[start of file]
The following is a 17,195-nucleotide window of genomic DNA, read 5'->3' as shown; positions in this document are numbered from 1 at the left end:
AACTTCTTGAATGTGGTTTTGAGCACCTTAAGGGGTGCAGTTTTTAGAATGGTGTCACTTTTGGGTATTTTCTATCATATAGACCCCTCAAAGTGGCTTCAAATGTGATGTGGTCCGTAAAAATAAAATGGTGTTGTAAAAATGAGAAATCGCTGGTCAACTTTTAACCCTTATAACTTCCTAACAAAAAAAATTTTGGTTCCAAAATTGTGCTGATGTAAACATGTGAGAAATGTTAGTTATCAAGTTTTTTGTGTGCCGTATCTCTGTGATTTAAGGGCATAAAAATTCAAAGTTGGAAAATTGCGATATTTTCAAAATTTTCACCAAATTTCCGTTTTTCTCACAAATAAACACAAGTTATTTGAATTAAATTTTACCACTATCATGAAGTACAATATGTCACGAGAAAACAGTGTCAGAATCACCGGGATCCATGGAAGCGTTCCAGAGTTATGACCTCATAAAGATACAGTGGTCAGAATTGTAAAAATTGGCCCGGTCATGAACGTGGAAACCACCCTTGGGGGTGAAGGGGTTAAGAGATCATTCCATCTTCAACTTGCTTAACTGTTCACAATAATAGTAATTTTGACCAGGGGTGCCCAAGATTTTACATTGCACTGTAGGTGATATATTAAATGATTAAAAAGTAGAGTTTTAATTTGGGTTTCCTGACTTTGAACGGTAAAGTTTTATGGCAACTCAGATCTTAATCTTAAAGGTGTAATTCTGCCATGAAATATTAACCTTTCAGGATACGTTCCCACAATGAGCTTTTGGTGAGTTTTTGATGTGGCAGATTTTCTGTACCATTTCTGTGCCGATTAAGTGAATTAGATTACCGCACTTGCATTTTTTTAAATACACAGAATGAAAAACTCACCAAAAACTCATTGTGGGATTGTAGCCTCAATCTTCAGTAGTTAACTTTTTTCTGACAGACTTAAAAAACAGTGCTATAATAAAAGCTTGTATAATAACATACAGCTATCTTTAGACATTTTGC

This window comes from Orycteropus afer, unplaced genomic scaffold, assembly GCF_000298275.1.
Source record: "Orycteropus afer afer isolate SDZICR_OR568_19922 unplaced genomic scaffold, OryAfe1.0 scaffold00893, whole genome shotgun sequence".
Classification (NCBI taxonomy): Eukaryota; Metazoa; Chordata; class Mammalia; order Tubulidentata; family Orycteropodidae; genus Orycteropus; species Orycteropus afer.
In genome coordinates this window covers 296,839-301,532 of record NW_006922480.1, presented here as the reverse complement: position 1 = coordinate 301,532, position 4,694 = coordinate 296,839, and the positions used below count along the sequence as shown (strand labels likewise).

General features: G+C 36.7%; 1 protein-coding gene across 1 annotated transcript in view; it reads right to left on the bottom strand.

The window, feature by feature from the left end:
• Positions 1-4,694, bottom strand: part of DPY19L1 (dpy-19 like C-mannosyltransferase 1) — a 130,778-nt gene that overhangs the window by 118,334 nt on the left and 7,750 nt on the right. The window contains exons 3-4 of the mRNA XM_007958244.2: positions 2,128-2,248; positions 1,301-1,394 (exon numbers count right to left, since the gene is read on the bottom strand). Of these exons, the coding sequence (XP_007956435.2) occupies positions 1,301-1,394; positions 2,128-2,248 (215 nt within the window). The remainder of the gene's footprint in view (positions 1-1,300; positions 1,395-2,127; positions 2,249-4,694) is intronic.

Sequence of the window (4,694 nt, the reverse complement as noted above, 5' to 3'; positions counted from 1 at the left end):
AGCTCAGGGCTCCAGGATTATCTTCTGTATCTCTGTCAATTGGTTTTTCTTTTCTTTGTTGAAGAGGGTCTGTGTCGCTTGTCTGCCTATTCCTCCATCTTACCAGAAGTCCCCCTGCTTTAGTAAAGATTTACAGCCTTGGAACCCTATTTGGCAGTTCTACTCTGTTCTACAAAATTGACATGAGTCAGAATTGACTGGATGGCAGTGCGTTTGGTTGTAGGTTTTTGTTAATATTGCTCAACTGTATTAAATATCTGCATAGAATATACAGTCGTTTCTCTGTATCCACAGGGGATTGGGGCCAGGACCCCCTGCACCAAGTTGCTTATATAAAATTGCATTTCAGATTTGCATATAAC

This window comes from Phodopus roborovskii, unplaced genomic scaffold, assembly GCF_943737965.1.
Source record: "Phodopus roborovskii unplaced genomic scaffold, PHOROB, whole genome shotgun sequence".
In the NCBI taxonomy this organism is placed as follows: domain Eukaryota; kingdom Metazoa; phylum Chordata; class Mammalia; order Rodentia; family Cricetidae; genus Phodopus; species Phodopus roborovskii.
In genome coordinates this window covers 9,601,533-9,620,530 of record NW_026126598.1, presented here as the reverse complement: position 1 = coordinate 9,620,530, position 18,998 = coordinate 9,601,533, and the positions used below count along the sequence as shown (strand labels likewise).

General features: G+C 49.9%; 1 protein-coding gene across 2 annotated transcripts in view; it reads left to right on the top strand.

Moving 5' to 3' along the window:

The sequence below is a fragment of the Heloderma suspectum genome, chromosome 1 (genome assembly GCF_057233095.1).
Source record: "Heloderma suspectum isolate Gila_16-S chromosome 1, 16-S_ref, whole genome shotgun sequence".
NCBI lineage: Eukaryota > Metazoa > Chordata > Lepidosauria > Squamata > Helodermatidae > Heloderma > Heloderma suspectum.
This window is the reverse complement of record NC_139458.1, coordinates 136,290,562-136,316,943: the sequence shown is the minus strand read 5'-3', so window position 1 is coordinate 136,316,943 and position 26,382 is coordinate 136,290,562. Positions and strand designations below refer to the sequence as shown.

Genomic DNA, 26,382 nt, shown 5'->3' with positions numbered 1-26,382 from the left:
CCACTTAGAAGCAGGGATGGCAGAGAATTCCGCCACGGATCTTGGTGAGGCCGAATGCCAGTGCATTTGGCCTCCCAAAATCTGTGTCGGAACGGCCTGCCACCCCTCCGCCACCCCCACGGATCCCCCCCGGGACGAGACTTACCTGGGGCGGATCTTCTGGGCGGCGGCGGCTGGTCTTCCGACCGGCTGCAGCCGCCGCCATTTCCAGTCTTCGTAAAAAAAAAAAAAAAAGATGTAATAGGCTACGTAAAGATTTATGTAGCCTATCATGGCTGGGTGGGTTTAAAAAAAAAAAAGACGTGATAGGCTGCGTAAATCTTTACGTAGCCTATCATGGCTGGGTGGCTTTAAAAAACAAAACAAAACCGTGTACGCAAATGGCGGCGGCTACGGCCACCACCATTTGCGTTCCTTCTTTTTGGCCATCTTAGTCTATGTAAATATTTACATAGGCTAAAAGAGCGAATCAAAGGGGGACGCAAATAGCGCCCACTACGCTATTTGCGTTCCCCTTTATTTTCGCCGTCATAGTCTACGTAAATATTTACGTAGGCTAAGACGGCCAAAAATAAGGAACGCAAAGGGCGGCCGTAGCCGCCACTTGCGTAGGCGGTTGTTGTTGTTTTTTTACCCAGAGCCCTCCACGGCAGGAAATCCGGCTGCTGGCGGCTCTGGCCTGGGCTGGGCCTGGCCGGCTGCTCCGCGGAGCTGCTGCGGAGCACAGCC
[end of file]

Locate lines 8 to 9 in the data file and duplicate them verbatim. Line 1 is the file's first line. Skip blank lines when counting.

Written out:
The window, feature by feature from the left end:
• Positions 1-4,694, bottom strand: part of DPY19L1 (dpy-19 like C-mannosyltransferase 1) — a 130,778-nt gene that overhangs the window by 118,334 nt on the left and 7,750 nt on the right. The window contains exons 3-4 of the mRNA XM_007958244.2: positions 2,128-2,248; positions 1,301-1,394 (exon numbers count right to left, since the gene is read on the bottom strand). Of these exons, the coding sequence (XP_007956435.2) occupies positions 1,301-1,394; positions 2,128-2,248 (215 nt within the window). The remainder of the gene's footprint in view (positions 1-1,300; positions 1,395-2,127; positions 2,249-4,694) is intronic.